Have you ever visited a German castle? Here is a photo tour of a castle our family visited this summer. Between the city of Cologn and the city of Mainz there are over 30 castles on both sides of the river Rhein. In addition to the castles you can find, monuments, churches and monasteries and plenty of other sights worth visiting.
|Crossing the river by ferry|
I spent my Highschool years looking out the window over the river Rhein towards Rudesheim. wishing myself away, thinking I'd rather be hiking up to the Germania instead of another boring Latin lesson...
|Another castle on the river...|
In the first picture you get to see what it actually looks like when you cross the river with a ferry. The ferry in Bingen is big enough to carry a number of cars. For 6.50 Euro (for family of 4 with car) you can drive onto the ferry and they will take you across to Rudesheim. You can hike up the the Germania statue. Or you can continue your drive along the river.
We did the latter and drove along the banks of the river for about an hour towards the town of Braubach where the Marksburg is located. You can stop at other castles. We had our mind set on this one castle.
During my childhood I had visited many castles with my family or on field trips with my school. Since the Marksburg was not conveniently close I had never seen this particular castle. I chose to show it to my family because it is the only castle along that stretch of the river that was never destroyed and has been continuosly lived in for 800-900 years.
During the summer months you can get tours every hour between 10AM and 6PM. The English tour is offered twice dayly (at noon and 4PM). A ticket for the whole family costs only 15 Euros. I thought that was really cheap compared to the price of many sights in the city of Barcelona we had just visited...
You can drive up a narrow driveway to the castle and park your car just below a short walkway up to the castle. The walk is barely 5 minutes from there.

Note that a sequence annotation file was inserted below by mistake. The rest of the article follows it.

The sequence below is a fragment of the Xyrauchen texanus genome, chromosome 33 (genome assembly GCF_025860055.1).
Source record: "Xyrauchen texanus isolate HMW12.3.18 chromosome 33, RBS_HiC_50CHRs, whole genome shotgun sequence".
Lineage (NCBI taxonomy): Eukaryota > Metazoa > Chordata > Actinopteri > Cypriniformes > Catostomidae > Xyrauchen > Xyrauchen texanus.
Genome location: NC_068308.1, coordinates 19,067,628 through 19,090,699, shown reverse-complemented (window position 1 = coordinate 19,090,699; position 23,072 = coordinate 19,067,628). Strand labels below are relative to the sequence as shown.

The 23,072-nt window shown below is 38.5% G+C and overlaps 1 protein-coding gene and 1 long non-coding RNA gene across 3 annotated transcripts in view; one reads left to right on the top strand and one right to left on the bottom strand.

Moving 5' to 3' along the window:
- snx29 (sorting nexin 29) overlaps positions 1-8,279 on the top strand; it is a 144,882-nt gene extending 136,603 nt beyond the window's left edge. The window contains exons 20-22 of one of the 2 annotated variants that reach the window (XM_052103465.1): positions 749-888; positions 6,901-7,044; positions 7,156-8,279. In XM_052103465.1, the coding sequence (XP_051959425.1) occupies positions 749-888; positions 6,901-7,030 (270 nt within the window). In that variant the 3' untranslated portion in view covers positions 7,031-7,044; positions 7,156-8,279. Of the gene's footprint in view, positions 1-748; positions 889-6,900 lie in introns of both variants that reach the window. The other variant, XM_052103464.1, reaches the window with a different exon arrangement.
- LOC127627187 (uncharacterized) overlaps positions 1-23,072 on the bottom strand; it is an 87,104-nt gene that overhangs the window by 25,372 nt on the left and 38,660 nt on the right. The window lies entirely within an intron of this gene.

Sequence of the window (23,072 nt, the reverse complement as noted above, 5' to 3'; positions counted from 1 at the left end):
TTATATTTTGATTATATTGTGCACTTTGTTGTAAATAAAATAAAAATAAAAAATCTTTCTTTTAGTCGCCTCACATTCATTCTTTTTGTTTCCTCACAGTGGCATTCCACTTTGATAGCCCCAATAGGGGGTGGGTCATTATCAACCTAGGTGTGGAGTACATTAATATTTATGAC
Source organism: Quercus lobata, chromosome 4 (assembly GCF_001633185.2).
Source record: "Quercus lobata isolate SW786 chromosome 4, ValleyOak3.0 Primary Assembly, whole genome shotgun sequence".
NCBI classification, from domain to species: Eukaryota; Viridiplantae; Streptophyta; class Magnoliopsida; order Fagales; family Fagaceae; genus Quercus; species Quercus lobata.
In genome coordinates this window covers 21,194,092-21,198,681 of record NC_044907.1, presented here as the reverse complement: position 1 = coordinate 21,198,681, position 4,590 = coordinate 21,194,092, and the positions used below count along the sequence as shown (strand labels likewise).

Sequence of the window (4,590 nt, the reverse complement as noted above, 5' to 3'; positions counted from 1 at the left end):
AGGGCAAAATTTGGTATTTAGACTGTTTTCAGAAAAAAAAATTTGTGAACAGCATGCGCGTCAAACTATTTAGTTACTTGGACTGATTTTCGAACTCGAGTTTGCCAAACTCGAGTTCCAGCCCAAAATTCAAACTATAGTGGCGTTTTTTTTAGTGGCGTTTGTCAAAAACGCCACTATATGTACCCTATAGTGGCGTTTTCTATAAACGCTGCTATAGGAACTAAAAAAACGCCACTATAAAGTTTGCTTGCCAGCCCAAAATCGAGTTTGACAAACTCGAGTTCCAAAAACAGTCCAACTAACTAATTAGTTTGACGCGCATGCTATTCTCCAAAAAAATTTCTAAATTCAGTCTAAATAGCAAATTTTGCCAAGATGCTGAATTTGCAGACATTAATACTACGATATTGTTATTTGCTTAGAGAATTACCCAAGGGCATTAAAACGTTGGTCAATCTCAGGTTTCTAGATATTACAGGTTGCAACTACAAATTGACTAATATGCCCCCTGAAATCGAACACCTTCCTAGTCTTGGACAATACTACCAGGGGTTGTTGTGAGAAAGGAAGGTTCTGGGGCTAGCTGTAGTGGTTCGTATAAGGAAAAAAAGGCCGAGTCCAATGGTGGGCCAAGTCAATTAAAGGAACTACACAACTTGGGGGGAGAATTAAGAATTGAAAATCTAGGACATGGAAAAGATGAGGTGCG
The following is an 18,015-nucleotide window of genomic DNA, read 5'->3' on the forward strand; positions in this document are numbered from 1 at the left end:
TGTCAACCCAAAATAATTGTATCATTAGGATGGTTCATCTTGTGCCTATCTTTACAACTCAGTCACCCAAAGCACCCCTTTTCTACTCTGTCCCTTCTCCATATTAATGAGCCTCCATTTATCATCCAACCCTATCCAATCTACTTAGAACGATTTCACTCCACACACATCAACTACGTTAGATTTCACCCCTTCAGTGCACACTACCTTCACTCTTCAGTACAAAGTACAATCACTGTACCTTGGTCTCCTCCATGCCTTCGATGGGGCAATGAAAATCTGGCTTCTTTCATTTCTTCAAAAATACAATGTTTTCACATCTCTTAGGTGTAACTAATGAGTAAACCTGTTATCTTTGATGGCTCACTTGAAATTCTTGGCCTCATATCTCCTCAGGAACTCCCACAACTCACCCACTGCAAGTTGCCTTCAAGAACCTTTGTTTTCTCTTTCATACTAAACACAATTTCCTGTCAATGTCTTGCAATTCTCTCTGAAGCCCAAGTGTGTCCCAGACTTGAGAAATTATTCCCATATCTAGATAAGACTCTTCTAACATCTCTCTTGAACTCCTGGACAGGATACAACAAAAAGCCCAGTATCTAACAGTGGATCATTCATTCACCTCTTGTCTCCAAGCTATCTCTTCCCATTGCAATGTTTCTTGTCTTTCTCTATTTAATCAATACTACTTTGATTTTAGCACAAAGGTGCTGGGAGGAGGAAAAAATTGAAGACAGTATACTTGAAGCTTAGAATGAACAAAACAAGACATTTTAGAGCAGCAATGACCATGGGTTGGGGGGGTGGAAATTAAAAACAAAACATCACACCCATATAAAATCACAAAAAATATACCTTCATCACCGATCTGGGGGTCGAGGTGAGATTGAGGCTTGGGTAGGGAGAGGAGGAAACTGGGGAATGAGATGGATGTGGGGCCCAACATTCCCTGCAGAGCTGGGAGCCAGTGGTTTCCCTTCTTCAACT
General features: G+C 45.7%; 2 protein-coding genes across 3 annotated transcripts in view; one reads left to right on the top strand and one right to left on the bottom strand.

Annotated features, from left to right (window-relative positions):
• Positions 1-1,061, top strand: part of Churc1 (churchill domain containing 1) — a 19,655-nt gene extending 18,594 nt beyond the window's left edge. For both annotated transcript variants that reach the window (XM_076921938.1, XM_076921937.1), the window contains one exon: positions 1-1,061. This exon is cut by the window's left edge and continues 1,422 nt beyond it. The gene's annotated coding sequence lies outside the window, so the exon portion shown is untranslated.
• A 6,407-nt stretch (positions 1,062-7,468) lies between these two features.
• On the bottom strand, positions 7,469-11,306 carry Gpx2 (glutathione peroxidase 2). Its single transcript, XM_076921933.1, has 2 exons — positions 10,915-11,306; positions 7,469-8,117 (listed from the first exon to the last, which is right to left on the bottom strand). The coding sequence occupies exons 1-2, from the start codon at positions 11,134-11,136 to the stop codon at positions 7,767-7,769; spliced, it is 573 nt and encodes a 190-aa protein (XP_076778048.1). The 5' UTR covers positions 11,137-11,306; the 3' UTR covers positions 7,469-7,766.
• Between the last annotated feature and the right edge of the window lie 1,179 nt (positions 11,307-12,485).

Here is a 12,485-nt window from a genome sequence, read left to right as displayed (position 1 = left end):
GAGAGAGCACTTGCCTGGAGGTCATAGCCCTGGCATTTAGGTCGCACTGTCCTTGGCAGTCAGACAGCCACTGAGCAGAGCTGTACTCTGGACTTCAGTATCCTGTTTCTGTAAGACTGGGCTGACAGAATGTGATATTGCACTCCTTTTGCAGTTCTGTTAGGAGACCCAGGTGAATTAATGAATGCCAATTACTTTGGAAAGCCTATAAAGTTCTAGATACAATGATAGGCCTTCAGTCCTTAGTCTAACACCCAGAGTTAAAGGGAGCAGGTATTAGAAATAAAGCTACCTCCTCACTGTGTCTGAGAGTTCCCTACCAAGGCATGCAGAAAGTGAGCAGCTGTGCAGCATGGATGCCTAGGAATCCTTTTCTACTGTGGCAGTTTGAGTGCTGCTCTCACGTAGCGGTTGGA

The view down towards the river valley is stunning.
|View over the castle wall down into the valley|
The children loved seeing the old canons and canonballs that were used over time to defend the castle. They were also used to charge money to passers-by as the way for the castle-lords to make a living. Since the river was used as a main passageway for transportation of goods, people charged money for "safe passage".
|Pay or else...|
|Note how entryway was narrowed down to make passage smaller for defense purposes! Windows above were used to poar hot oil and other fun stuff at attackers...|
You can also see an old wine cellar with cascets and wine making equipment. Back in the day, we were told, Germans consumed on average 3 liters of win per person per day (children included). The alcohol content was much lower though and people drank it like water with their meals. Some Germans still do...
|Servants' kitchen and dining area|
|Armor through time...|
I very much hope you enjoyed this tour and get the chance to visit a German castle yourself some day. I know travel is not cheap but if you can somehow manage to afford such a trip you should do it. It is an amazing invaluable experience for children to see history so close up and personal. We may be broke for a while now but it was worth every penny!